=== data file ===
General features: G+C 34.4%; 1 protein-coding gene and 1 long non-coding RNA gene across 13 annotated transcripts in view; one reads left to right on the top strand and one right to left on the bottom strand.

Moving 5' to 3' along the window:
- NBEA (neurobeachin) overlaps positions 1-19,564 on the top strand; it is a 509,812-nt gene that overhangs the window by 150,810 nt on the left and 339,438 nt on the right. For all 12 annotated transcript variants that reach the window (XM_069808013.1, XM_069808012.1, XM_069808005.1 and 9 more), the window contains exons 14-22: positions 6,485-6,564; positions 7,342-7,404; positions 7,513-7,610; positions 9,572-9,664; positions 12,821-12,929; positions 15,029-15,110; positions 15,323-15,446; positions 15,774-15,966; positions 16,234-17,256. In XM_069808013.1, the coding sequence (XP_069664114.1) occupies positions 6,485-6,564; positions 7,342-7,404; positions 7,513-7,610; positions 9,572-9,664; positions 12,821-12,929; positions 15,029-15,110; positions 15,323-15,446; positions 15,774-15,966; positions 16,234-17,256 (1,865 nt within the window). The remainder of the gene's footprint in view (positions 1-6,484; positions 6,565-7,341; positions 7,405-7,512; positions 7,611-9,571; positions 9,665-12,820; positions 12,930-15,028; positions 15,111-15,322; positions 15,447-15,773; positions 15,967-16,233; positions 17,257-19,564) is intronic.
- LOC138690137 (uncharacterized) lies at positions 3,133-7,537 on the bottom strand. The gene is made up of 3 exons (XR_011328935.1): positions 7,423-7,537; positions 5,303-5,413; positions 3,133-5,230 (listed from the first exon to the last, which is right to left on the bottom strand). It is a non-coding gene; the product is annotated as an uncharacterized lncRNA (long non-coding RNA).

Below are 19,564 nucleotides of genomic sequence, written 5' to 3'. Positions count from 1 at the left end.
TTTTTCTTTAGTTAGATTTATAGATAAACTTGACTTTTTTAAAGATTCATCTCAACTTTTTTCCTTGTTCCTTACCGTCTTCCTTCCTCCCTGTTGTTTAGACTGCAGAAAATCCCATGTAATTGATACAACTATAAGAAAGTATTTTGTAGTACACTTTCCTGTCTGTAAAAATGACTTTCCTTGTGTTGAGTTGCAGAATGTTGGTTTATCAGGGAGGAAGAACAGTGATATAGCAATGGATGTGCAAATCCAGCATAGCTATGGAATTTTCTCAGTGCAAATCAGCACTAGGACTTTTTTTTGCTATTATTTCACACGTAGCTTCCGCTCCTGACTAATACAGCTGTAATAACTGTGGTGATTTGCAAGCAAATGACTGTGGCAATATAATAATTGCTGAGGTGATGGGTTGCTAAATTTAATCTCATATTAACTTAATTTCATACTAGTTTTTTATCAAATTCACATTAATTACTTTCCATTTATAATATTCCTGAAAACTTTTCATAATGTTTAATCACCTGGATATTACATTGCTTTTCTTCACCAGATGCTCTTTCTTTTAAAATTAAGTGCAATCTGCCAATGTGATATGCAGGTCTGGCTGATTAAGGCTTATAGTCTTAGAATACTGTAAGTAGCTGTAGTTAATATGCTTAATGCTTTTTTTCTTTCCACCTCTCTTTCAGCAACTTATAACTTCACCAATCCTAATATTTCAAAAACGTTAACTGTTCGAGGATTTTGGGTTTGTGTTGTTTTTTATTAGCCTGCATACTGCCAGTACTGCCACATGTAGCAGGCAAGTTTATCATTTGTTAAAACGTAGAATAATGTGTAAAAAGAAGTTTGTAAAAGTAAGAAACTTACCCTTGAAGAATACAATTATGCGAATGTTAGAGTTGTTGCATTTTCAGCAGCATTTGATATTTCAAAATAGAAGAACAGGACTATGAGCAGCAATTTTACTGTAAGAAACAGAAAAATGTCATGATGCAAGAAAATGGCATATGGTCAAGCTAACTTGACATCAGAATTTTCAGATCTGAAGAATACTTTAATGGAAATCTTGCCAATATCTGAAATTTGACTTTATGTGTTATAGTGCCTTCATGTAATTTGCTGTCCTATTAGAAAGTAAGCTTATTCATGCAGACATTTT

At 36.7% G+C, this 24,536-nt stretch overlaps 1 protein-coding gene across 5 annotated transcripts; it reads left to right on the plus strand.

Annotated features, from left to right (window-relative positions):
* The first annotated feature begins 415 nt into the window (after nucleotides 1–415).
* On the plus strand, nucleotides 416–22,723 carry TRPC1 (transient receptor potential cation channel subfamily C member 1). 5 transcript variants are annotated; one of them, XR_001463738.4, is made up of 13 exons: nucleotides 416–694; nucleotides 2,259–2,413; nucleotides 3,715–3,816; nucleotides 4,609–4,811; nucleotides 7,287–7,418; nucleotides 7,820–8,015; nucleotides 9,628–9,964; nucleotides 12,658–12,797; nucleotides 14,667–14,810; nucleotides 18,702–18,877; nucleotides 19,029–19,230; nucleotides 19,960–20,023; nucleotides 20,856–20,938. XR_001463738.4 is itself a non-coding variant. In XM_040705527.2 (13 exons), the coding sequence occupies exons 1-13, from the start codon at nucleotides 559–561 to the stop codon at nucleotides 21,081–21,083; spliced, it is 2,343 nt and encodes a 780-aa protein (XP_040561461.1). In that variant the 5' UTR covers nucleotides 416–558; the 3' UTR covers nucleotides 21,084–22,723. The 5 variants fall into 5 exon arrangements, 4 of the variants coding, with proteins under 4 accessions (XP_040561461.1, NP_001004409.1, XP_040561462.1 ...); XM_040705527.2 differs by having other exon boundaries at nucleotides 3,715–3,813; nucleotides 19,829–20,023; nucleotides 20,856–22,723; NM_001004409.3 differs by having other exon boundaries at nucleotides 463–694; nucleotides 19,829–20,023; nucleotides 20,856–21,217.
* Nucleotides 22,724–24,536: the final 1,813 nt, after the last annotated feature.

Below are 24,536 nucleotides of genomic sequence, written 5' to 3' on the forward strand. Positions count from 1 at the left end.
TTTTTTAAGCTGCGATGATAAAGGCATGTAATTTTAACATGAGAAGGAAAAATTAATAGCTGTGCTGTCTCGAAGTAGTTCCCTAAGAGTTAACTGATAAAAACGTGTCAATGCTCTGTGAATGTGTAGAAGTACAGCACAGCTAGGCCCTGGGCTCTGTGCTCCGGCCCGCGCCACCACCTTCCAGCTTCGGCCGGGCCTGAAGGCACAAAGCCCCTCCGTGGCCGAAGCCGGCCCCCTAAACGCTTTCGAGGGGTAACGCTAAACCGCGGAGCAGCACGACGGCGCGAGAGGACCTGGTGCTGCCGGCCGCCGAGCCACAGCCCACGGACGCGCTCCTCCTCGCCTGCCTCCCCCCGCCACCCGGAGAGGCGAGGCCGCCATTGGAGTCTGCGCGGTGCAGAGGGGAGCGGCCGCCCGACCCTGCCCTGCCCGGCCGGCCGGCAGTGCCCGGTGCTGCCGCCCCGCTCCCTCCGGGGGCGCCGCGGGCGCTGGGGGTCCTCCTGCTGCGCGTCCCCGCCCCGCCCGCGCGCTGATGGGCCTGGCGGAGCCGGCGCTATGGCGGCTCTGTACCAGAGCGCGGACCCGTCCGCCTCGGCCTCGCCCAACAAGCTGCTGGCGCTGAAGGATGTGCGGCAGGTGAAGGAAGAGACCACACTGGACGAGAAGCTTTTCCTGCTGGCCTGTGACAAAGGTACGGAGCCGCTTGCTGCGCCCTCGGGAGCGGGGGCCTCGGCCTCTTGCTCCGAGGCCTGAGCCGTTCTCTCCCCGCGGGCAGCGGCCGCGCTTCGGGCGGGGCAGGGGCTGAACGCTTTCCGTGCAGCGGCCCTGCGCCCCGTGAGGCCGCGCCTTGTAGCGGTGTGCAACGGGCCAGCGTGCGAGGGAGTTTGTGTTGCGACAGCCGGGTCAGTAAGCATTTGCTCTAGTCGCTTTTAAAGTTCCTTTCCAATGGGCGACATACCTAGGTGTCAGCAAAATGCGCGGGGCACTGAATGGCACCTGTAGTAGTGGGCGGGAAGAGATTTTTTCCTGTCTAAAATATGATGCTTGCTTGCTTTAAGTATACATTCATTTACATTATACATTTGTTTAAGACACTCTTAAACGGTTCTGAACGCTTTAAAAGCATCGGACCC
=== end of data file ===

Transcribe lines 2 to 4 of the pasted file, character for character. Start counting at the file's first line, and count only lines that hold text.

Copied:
Moving 5' to 3' along the window:
- NBEA (neurobeachin) overlaps positions 1-19,564 on the top strand; it is a 509,812-nt gene that overhangs the window by 150,810 nt on the left and 339,438 nt on the right. For all 12 annotated transcript variants that reach the window (XM_069808013.1, XM_069808012.1, XM_069808005.1 and 9 more), the window contains exons 14-22: positions 6,485-6,564; positions 7,342-7,404; positions 7,513-7,610; positions 9,572-9,664; positions 12,821-12,929; positions 15,029-15,110; positions 15,323-15,446; positions 15,774-15,966; positions 16,234-17,256. In XM_069808013.1, the coding sequence (XP_069664114.1) occupies positions 6,485-6,564; positions 7,342-7,404; positions 7,513-7,610; positions 9,572-9,664; positions 12,821-12,929; positions 15,029-15,110; positions 15,323-15,446; positions 15,774-15,966; positions 16,234-17,256 (1,865 nt within the window). The remainder of the gene's footprint in view (positions 1-6,484; positions 6,565-7,341; positions 7,405-7,512; positions 7,611-9,571; positions 9,665-12,820; positions 12,930-15,028; positions 15,111-15,322; positions 15,447-15,773; positions 15,967-16,233; positions 17,257-19,564) is intronic.
- LOC138690137 (uncharacterized) lies at positions 3,133-7,537 on the bottom strand. The gene is made up of 3 exons (XR_011328935.1): positions 7,423-7,537; positions 5,303-5,413; positions 3,133-5,230 (listed from the first exon to the last, which is right to left on the bottom strand). It is a non-coding gene; the product is annotated as an uncharacterized lncRNA (long non-coding RNA).